It seems like half the population of Ireland has seen Bruce Springsteen at this stage. Springsteen is a great leveller, uniting rock fans, pop fans, parents and kids, hardcore fanatics and the one gig a year squad. He’s back in Dublin this weekend for two shows at Croke Park, and he could’ve sold it out a few more times over.
Just as Bruce attracts the most diverse crowd of any rock show in the world, there are many versions for fans to project onto – he’s been a ragamuffin New Jersey beat poet, a blue-collar everyman, fist-pumping rock’n’roll Boss man, political activist, honky-tonk goofball rocker, folk balladeer, preacherman and leader of “the heart-stopping, pants-dropping, hard-rocking, booty-shaking, love-making, earth-quaking, Viagra-taking, justifying, death-defying, legendary E Street Band”.
I’ve been a Bruce follower since my parents bought me a cassette of Born in the USA for my seventh birthday, and I’m well into double figures with Bruce gigs, so an objective top five is impossible. But these songs still stop me in my tracks after hundreds of listens and wearing out of tapes, records and hoarsely singing them at gigs over the years. And even if there’s a few different versions of Bruce here, the one constant is his gift for devastating stories.
Lost in the Flood (Greetings From Asbury Park, NJ, 1973)
Over the decades, Springsteen has become a master of broad stroke sweeping gestures and archetypes, but his 70s albums are full of epic character studies of the bums, grifters, greasers and chancers he’d see knocking around the New Jersey boardwalk.
His earlier records had an extended cast list of extras, with brilliantly evocative names like The Magic Rat, Crazy Janey, Weak-Kneed Willie, Big Balls Billy, Sloppy Sue and dozens more.
But while other songs wallowed in boisterous, balmy, sweaty-vest revelry, Lost In the Flood is Springsteen’s first tragedy, ending side 1 of his debut LP in a hail of bullets and violent religious imagery.
America’s post-Vietnam decay is a recurring theme throughout the first half of Springsteen’s career, and the fallout is first touched on in Lost in the Flood.
The song itself is split into three acts, with the first two following war vets — the “ragamuffin gunner” and Jimmy the Saint – and the third a fatal shootout involving the cops, the “Whiz-Bang Gang” and a kid who gets caught in the crossfire.
Beginning in a thundery rumble of feedback and stark solo piano, the tension finally gives in, as the ragamuffin gunner stalks the streets, “his ankles caked in mud”, and Jimmy the Saint crashes his car in a street race that leaves “junk all across the horizon” and the realisation that “man, that ain’t oil — that’s blood”.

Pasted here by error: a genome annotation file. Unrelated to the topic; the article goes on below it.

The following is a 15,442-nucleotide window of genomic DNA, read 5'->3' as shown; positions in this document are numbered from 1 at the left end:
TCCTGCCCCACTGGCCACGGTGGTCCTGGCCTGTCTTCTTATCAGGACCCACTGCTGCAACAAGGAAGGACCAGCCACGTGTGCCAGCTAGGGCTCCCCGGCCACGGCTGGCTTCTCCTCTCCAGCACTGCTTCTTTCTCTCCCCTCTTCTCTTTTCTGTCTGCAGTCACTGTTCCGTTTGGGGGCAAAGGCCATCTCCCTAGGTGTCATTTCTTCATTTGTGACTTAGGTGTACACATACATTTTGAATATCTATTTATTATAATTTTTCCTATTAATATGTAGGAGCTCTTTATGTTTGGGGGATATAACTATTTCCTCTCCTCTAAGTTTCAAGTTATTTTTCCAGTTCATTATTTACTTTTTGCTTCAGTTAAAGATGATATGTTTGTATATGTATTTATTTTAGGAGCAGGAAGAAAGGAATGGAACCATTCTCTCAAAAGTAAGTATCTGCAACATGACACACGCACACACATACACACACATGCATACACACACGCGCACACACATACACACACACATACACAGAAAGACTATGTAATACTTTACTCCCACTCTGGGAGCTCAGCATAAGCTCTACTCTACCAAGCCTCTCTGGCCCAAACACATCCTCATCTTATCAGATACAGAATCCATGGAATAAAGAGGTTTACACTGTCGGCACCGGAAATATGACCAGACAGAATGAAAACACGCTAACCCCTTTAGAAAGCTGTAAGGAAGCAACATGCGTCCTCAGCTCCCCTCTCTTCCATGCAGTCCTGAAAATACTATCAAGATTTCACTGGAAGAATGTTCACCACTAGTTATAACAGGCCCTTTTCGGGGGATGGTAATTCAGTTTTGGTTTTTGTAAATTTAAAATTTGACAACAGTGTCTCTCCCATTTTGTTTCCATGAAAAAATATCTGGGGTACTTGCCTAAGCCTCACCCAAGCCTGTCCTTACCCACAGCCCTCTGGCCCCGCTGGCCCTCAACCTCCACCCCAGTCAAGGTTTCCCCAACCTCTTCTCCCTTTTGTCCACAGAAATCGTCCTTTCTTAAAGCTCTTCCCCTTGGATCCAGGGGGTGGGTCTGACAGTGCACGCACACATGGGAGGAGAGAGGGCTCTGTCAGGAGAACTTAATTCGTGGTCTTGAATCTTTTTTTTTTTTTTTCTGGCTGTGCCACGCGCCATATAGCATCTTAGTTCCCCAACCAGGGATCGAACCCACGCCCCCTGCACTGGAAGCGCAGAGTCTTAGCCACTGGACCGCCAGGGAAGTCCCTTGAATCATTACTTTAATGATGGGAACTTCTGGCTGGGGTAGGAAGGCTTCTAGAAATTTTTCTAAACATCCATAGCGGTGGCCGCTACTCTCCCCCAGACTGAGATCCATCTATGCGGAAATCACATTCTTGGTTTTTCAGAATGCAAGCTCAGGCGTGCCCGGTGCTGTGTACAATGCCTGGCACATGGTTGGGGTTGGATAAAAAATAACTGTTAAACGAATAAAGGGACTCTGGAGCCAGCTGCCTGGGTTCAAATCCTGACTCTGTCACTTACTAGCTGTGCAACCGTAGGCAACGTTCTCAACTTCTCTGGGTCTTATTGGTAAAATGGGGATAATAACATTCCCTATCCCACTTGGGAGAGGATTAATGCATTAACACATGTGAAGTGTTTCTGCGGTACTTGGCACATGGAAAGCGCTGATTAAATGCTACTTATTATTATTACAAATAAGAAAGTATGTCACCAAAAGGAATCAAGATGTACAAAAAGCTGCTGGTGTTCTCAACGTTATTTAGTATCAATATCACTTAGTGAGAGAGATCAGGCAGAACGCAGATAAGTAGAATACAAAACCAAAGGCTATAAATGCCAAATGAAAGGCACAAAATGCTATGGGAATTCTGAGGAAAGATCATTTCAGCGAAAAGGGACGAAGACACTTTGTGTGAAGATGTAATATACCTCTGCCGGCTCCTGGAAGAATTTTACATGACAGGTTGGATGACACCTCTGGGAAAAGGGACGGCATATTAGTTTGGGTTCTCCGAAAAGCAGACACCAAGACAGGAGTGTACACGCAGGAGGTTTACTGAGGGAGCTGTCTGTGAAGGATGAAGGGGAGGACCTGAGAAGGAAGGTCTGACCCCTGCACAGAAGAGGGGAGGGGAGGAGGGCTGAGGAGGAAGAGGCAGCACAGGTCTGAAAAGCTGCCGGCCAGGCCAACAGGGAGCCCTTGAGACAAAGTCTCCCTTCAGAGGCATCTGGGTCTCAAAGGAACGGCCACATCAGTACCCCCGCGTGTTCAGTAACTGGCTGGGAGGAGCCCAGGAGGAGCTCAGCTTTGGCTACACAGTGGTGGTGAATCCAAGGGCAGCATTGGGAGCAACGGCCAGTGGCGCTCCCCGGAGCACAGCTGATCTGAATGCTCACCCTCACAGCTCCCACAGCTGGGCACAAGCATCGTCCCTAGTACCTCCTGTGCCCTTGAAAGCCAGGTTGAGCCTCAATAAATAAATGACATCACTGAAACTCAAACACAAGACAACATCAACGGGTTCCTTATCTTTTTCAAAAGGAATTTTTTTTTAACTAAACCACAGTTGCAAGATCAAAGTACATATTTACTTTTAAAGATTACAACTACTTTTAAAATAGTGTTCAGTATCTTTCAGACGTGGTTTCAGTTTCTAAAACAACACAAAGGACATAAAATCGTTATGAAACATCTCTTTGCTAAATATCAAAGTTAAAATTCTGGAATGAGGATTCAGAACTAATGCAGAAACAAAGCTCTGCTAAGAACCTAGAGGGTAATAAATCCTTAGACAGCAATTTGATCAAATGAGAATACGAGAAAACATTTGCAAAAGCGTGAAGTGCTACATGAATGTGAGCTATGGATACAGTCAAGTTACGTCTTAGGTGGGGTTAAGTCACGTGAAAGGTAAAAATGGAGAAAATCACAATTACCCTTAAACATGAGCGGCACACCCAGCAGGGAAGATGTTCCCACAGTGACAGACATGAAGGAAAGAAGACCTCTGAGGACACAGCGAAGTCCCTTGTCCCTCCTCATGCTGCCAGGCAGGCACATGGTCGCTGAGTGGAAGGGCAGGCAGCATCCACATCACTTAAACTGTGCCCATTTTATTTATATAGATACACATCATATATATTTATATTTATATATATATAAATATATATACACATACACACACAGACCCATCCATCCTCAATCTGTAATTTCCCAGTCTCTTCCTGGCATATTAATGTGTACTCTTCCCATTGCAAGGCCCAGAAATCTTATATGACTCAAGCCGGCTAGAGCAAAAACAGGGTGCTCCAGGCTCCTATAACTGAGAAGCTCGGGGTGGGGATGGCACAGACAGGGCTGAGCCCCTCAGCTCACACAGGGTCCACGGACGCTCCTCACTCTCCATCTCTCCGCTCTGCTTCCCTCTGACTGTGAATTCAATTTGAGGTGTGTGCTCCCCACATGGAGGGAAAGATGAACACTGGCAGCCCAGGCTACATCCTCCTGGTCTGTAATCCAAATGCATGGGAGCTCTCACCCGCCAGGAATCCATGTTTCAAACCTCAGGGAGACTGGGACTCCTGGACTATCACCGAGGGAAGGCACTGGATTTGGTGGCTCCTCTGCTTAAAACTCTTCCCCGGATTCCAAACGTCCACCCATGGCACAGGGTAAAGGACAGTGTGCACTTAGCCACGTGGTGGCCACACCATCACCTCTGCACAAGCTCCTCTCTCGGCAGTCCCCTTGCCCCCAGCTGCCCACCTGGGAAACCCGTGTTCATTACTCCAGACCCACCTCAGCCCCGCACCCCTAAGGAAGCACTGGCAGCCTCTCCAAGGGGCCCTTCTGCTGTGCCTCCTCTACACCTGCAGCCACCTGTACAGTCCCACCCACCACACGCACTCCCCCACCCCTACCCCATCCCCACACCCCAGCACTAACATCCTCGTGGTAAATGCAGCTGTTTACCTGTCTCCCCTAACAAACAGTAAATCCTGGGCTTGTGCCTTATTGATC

On verse three, Bruce flips from cautionary storyteller to eyewitness, reporting from a chaotic and senseless late-night shooting, with a kid “holding his leg, screaming something in Spanish”, the victim of trigger-happy cops.
“His body hit the street with such a beautiful thud,” is one onlooker’s grisly observation, as stuttery drums and spiralling organ try to catch up with Springsteen’s agonised howl at the end.
Jungleland (Born To Run, 1975)
Jungleland could well be the E Street Band’s most epic widescreen tale — with the whole crew playing at superhuman levels on Born To Run’s 10-minute curtain closer.
It’s one of the band’s most overblown productions, with four separate acts, strings, church organs, tempo changes and late sax player Clarence Clemons’ longest and most beloved solo.
Once again he makes an epic tale out of small bit-players — the Magic Rat driving his “sleek machine over the Jersey state line” and the enigmatic “barefoot girl”, who we meet “sitting on the hood of a Dodge, drinking warm beer in the soft summer rain” — one of Springsteen’s most enduring images.
This being a Springsteen song, it doesn’t stay a straight outlaw love song for long — the Rat’s being chased by a gang, as well as the cops. His “own dream guns him down” in an uptown tunnel and he’s shuffled off to the morgue without a blip in the town’s late-night heartbeat — “no one watches as the ambulance pulls away”. It recalls the death of Omar in The Wire — the demise of the show’s anti-hero reduced to a three-paragraph brief in the paper the next day.
As Springsteen sings, “The poets down here don’t write nothing at all, they just stand back and let it all be”, he steps in to give the Rat a proper mythical send-off, along with the other tragic souls who’ve got lost in the flood.